Become a peer support volunteer
Peer Support is the Irish Cancer Society’s one-to-one support programme where volunteers who have had a cancer diagnosis in the past provide emotional and practical support to newly diagnosed patients.
About the programme
Being diagnosed with cancer can be one of the most difficult situations a person will have to face in their lifetime. The Peer Support programme is for people who have had a diagnosis of cancer who would like to speak to others who have had the same diagnosis.
Through this programme you can speak to a trained volunteer who really knows what you are going through as cancer patient. Because our volunteers have also had cancer they too know what it’s like to live with the treatments and side effects of cancer and the emotional and practical issues that you may face as a cancer patient.
Peer Support gives people with cancer the opportunity to have a listening ear from someone who really understands in a time when they need it most. All of our Peer Support volunteers have had a cancer diagnosis.
The volunteers have been carefully selected and trained to give support, practical information and reassurance when you need it most. You can speak to someone who really knows what you're going through.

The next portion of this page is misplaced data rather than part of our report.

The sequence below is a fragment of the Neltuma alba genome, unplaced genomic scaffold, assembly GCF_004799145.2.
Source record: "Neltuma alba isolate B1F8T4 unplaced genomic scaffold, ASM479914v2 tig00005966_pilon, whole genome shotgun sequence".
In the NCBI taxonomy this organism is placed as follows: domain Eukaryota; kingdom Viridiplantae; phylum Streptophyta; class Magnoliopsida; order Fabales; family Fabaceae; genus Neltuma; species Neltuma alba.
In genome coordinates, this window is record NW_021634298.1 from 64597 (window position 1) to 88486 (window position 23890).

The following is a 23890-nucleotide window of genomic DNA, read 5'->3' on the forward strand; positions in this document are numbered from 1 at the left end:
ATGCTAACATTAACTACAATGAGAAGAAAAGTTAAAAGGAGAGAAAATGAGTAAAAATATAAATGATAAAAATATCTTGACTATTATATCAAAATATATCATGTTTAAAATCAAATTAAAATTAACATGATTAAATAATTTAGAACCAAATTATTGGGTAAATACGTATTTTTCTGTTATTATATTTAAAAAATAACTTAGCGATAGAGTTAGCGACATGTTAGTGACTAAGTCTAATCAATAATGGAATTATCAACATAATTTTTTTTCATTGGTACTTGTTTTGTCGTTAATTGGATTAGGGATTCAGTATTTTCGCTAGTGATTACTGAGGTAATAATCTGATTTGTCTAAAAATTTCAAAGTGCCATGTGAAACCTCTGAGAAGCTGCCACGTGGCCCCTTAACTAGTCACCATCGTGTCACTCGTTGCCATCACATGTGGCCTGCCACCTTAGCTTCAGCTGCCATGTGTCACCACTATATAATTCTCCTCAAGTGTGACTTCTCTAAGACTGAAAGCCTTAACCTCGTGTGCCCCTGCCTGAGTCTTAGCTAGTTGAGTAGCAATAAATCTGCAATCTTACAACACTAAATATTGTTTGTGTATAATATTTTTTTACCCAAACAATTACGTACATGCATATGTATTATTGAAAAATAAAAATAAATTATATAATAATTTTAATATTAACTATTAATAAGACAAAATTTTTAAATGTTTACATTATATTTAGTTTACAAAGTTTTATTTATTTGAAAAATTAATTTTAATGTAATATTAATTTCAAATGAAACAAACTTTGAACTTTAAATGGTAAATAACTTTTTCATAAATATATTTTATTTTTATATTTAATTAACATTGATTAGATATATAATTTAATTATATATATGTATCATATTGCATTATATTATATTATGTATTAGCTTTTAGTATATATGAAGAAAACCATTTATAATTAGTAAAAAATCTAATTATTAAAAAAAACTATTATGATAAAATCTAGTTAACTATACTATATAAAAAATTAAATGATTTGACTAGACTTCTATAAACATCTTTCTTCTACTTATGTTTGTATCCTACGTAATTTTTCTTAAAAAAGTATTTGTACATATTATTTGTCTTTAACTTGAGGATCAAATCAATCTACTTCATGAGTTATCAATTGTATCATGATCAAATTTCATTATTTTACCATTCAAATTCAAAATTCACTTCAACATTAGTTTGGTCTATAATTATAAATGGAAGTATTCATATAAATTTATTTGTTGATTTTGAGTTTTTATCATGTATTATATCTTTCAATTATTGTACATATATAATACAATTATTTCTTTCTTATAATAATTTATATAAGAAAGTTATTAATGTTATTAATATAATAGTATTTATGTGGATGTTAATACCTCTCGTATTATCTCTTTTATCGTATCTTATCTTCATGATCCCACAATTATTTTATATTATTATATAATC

What's involved in becoming a Survivor Support volunteer?
In order to become a Peer Support volunteer, you must be at least two years post-treatment for cancer.
With our Survivorship Programme you can learn how, as a cancer survivor, you can give one-to-one peer support, practical information and reassurance to cancer patients.
If you’ve come through a cancer experience, you can share your experience with others, one-on-one, as a Peer Support volunteer. You may find that you benefit just as much as the people whose lives you touch, just by opening up about what you’ve been through.
Joining our Peer Support Programme as a volunteer can:
- Help you come to terms with your diagnosis of cancer.
- Let you discuss your feelings and anxieties about cancer treatments.
- Give you emotional support and practical advice.
Who can use the Peer Support programme?
You can get support if you're facing a possible diagnosis, if you've been recently diagnosed or if you're dealing with the side effects of treatment, including surgery, chemotherapy, radiotherapy and hormonal therapy.
For more information
1800 200 700